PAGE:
Kalita was established in Tokyo, Japan in the late 1950s. The company specializes in drip-based coffee-making equipment—coffee mills, kettles, and pour-over devices. The Kalita Wave began popping up in US cafes in 2012 and took the coffee world by storm. It boasts a flat bottom, which proponents of the Wave claim allow for a more even brew.
Here’s our tried-and-true brew method that yields a delicious cup.
What you’ll need:
☑️ Kalita Wave Coffee Maker
☑️ Kalita Wave coffee filters
☑️ hot water
What’ll you’ll want to have:
☑️ coffee grinder
☑️ hot water kettle
☑️ coffee scale
☑️ stirring device (we use a metal chopstick in this guide)
Shop local—find a roaster selling gear in your area online. Don’t know where to start? Check out this map.
This guide applies to the 185 sized Wave, the larger of the two offerings.
40g ground coffee (medium)
640ml hot water (205ºF)
Add 80ml of hot water, stir gently.
Pour remaining water intermittently ~3:30 total time.
Wait one minute for the water to draw down.
Measure out 40g of coffee and get your hot water going. Shoot for 205ºF/96ºC.
Once your water is up to temperature, place the wavey filter in the Wave. Pour a good amount of hot water through it to preheat the Wave and rinse the filter. Grind the coffee and place it into the filter. Place your setup on the scale and tare it. Get your timer ready!
Pour about 80g of hot water on the grounds and start the timer. Stir up the bed of coffee to make sure there are no dry clumps hiding out. The blunt end of a metal chopstick is a great tool for this.
After 30 seconds has passed, pour the stream of water initially into the center of the bed, then use the directionality of the stream to distribute the coffee outwards evenly in a spiral-motion pour. Because the bed of the Wave is basically a homogenous depth throughout, you don’t have to worry so much about focusing the pour in a particular area, rather, you should pour over the entire bed deliberately.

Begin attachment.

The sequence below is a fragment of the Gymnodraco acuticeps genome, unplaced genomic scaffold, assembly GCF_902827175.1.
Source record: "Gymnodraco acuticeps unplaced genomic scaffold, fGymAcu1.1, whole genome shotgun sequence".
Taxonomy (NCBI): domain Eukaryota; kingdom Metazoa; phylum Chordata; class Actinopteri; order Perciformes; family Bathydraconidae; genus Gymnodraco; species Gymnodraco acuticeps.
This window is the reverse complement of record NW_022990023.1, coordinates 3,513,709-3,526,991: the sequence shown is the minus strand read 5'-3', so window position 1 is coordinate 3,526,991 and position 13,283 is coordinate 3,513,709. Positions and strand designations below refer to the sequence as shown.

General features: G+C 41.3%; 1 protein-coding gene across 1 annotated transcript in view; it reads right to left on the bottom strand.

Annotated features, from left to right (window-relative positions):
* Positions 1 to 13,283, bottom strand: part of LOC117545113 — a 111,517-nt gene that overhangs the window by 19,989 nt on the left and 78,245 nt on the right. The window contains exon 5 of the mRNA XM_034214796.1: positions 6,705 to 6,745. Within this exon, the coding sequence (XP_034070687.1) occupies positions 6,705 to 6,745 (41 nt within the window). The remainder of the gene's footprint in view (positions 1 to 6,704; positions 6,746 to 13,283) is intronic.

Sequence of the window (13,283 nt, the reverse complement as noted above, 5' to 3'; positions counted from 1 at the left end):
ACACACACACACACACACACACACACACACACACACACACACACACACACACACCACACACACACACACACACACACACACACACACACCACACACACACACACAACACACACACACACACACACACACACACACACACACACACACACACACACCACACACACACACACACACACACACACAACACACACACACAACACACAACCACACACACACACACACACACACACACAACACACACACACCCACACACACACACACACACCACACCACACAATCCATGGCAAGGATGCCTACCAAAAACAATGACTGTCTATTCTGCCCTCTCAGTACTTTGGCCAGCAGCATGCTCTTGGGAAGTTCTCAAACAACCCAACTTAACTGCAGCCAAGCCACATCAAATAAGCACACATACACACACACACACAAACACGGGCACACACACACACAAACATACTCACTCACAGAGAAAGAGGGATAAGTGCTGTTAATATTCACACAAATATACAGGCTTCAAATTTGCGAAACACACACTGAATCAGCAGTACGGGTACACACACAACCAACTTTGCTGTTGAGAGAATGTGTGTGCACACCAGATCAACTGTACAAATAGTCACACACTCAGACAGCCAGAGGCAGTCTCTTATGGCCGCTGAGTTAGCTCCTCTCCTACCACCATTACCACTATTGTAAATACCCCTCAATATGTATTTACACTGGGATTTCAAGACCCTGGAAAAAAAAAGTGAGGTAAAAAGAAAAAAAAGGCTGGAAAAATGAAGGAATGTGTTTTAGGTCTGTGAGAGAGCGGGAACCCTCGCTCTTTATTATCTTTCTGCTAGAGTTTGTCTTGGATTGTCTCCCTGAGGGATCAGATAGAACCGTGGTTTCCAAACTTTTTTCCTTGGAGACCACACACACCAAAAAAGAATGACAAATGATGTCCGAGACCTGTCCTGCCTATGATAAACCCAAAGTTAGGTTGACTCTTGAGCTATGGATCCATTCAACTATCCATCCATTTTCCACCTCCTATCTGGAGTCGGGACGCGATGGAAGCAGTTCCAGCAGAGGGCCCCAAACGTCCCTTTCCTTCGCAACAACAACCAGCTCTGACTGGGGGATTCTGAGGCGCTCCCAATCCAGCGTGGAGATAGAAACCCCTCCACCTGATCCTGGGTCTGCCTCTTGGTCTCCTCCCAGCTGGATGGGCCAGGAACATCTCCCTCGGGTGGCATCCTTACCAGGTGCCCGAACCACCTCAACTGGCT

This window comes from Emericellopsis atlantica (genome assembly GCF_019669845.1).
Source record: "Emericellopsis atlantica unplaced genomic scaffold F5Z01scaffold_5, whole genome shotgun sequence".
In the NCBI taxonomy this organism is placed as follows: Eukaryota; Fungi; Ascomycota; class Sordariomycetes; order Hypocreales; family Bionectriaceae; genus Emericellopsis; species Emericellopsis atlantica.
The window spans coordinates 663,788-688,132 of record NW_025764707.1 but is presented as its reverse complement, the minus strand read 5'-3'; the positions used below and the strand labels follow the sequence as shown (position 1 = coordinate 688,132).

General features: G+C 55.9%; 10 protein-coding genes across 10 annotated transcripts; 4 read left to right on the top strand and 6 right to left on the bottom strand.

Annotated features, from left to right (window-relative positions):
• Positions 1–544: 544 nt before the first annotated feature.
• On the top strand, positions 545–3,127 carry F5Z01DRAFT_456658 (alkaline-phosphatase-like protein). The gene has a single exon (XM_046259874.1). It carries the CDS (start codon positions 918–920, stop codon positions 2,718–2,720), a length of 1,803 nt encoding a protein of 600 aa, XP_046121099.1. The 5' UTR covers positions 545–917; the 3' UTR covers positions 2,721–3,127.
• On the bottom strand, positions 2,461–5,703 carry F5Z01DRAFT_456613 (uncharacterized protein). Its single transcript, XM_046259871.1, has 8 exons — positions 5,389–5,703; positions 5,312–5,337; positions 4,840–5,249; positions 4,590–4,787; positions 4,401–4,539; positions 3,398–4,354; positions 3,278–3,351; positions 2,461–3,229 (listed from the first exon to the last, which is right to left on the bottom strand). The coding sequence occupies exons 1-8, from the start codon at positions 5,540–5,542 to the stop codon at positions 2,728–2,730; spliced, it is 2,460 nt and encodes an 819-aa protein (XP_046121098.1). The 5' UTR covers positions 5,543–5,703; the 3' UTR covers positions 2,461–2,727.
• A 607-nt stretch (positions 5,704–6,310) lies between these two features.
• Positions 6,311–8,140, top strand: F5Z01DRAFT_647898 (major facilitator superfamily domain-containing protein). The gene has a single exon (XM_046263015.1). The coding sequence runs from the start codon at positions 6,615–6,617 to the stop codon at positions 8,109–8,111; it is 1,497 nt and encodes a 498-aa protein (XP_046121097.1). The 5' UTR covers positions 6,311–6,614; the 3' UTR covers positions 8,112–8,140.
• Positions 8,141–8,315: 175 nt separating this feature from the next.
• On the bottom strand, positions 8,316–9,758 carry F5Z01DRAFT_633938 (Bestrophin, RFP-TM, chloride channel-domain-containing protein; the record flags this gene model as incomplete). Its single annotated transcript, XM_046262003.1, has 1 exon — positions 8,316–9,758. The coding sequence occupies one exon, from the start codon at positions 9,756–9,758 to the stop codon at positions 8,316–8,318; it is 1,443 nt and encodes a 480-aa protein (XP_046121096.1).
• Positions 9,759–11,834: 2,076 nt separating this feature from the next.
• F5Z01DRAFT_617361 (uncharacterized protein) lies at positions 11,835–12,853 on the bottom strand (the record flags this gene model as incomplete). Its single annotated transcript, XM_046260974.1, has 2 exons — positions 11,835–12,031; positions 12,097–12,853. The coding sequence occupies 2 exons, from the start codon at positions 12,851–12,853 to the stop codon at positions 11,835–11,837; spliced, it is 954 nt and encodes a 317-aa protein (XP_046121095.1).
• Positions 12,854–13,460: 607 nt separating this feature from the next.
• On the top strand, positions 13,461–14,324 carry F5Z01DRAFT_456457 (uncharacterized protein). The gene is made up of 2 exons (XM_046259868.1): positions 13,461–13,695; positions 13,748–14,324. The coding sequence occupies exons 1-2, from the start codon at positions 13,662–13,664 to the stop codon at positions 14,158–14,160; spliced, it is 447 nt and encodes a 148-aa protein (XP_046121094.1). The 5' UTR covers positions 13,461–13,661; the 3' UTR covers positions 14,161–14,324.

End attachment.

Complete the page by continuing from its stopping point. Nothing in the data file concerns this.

Pour intermittently to keep the water level at a reasonable level throughout the pour and aim to finish the pour at 03:30, with an additional minute of drip through. We like to gently rap the filter cone against the server as the last of the brewing liquid seeps through the surface of the coffee bed.[wc_divider style=”solid” line=”single” margin_top=”” margin_bottom=”” class=””][/wc_divider]
The quirkier aspect of working with the wave is getting those nice wavy filters to stay evenly spaced. Try holding the filter down with your hand (make a C shape) and pour hot water straight down the middle of the filter to get it situated. If all goes wonky, use a chopstick to salvage the waves. If that fails, accept that it doesn’t make a huge difference. Some people insist that you don’t need to rinse the filter, not because the filter doesn’t taste like paper, but because the longer the paper is in contact with water, the more paper taste leaches into the brew. In our experience, we prefer a well-rinsed paper filter to one that is not rinsed.
The objective with the Kalita is to maintain an even flow-rate through the bed of coffee. This is generally achieved with pulsed pours. Don’t let the water-level expose the ground coffee – the liquid headspace above the grounds will buffer out agitation somewhat.
Sprudge brew guides utilize a brew ratio of 16:1 by weight, that is, for every 16 grams of water used, 1 gram of coffee is used. This is slightly more generous than the 60g/L standard recommended by the SCA, as 1000/16=62.5.
Grind measurements are given in subjective analogs, e.g. “like playground sand.” Communicating particle size effectively is near impossible, as grinder settings don’t translate universally. Ultimately, tasting and experience will illuminate the proper range of grinds for each brew method.
We specify a “bloom” of 30 seconds. Try a little longer if the coffee is really fresh.
The rate at which coffee extracts is influenced by a set of variables: surface area, water temperature, agitation, flow rate, and so forth. Once you get consistent, confident, and consistently confident, try to juggle the variables a bit: grind finer and use slightly cooler water. Grind coarser and let it steep longer. This balancing act ensures that there’s no single right way to do any of this… just use your noggin, but more importantly, use your taste to guide you.
Generally, if a coffee is thin, hollow, grassy, sour, lacks sweetness, it’s not extracted enough. The most effective way to correct this is to make the grind finer and keep everything else the same. If a brew is bitter, harsh, astringent, it’s over-extracted: next time, try coarsening up the grind.
Do you have a Kalita Wave brew guide or video? Let us know!
Matthew P. Williams contributed to this reporting. Photographs by Bryan Schiele.